HC Deb 12 November 1929 vol 231 cc1726-7

A week ago to-day I raised the question of the position given to Scottish questions on the Order Paper. I hoped, from the words that you spoke from the Chair, that something would have been done by this week, but my colleagues and I find that we are almost in as great a difficulty now as we were a week ago. Once again, therefore, I ask for your guidance as to whether it would not be possible, on one day at least in the week, for Scottish questions to have a position on the Paper which would render it possible for them to be answered orally? It has always been the case in the past, since I have been in the House, that one day a week Scottish questions got a place on the Paper that would ensure their being reached. Every Parliamentary Secretary to the Treasury has so arranged things. My humble submission is that, now we are in a time of peace and disarmament is in the air, Scottish questions should come before questions to the Secretary of State for War. The remedy is a perfectly simple one, and I feel sure that it would be consulting the interests of all Scottish Members if on an occasion like this you used your influence to ensure us a proper place on the Order Paper.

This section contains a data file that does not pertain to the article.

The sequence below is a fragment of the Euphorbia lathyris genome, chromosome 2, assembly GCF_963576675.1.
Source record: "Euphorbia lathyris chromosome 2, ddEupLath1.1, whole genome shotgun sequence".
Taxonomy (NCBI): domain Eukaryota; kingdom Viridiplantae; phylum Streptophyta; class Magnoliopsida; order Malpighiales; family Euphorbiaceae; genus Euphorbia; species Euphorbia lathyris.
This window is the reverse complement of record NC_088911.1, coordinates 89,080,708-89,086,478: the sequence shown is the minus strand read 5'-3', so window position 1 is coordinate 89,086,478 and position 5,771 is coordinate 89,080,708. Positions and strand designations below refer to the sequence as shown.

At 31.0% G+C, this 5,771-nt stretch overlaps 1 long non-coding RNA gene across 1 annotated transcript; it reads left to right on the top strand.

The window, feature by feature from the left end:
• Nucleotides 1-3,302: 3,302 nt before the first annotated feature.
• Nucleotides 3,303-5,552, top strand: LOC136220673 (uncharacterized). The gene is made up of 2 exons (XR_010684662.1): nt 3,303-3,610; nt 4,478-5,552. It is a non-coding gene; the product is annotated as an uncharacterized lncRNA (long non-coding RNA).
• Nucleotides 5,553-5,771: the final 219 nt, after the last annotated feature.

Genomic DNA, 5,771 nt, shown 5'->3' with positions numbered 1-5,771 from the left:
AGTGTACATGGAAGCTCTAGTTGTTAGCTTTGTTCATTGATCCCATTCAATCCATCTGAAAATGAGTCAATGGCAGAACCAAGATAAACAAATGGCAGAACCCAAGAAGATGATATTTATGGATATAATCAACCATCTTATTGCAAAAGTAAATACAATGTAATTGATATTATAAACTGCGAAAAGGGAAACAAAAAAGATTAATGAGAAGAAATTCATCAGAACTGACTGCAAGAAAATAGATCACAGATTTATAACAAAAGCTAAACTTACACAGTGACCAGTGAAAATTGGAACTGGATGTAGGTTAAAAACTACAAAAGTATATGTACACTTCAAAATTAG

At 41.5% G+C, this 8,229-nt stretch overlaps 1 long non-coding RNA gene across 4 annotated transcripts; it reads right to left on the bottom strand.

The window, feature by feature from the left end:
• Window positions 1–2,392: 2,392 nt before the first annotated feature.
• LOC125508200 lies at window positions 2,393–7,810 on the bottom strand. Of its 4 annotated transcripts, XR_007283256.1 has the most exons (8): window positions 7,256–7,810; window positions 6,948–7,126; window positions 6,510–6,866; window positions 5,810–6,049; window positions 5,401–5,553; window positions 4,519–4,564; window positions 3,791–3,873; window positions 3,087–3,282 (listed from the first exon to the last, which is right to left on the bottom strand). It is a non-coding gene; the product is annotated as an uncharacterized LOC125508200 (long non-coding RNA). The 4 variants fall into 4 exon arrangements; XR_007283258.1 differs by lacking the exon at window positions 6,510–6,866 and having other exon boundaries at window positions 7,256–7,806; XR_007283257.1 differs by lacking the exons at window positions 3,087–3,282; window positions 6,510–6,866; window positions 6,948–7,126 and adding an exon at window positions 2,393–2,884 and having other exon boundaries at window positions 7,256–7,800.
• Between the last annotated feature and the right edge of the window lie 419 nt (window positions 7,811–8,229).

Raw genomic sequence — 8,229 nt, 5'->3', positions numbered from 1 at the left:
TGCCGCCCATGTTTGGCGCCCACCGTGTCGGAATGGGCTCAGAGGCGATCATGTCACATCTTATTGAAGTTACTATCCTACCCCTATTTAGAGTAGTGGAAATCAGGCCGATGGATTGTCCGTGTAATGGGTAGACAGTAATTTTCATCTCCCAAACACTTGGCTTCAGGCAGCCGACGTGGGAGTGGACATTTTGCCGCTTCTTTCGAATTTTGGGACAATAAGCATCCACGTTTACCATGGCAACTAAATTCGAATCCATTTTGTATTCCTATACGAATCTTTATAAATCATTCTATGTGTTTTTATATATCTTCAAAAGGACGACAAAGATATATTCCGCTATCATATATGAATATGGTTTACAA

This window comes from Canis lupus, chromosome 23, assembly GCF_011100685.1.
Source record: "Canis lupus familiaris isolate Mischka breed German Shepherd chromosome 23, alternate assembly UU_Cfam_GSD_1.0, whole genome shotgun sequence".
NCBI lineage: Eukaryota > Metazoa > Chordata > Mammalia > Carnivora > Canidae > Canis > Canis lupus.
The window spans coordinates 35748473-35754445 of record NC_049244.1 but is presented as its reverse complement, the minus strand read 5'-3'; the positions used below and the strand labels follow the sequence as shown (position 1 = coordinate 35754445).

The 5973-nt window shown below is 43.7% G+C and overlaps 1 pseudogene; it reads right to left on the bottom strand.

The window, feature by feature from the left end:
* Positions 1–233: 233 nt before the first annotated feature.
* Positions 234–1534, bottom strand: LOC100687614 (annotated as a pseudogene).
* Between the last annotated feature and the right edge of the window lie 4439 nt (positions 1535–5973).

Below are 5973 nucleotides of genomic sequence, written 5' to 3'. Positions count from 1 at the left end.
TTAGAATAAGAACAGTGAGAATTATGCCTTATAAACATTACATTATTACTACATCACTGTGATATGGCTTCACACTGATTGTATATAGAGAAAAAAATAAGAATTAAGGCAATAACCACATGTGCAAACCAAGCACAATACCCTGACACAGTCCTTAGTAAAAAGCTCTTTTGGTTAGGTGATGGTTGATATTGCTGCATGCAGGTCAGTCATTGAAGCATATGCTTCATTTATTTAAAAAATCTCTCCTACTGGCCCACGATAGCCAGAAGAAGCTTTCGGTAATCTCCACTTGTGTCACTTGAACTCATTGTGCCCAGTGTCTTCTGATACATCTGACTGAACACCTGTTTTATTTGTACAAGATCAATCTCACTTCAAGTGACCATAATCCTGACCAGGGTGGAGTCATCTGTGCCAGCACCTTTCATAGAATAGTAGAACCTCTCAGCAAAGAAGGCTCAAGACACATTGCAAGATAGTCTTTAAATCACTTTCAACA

I have always made my claim on behalf of Scottish business in this House. The time given to Scottish business has never been quite sufficient, in my opinion and in that of my colleagues. At Question Time Scottish questions are repeatedly snowed under, and the idea prevails that Scotland is some thing less than England. We Scottish Members do not agree to that, and will not agree as long as Scotsmen like myself and others are in the House. Something ought to be done in order to give Scotland a fair show.


Are you aware, Mr. Speaker, that in the whole course of this Parliament there have been not more than 10 Scottish questions answered orally, and in view of the complete in activity of the Scottish Office we are anxious that the matter should be raised.


Is it not enough that Scotland supplies us with Prime Ministers?


Various questions have been put to me. I told the right hon. Gentleman the Member for Ross and Cromarty (Mr. Macpherson) last week that I fully realised that Scottish Members were suffering from a grievance. I can assure him and the House that I had not forgotten the subject, but I have been giving it most careful consideration and have been communicating with the various Departments concerned. So far I have not reached a solution, but I am by no means without hope that very shortly it will be possible to make a more satisfactory arrangement.


Would it not be in the interests of all parties if we had an extra quarter of an hour for questions?


I do not think that suggestion need be considered at present.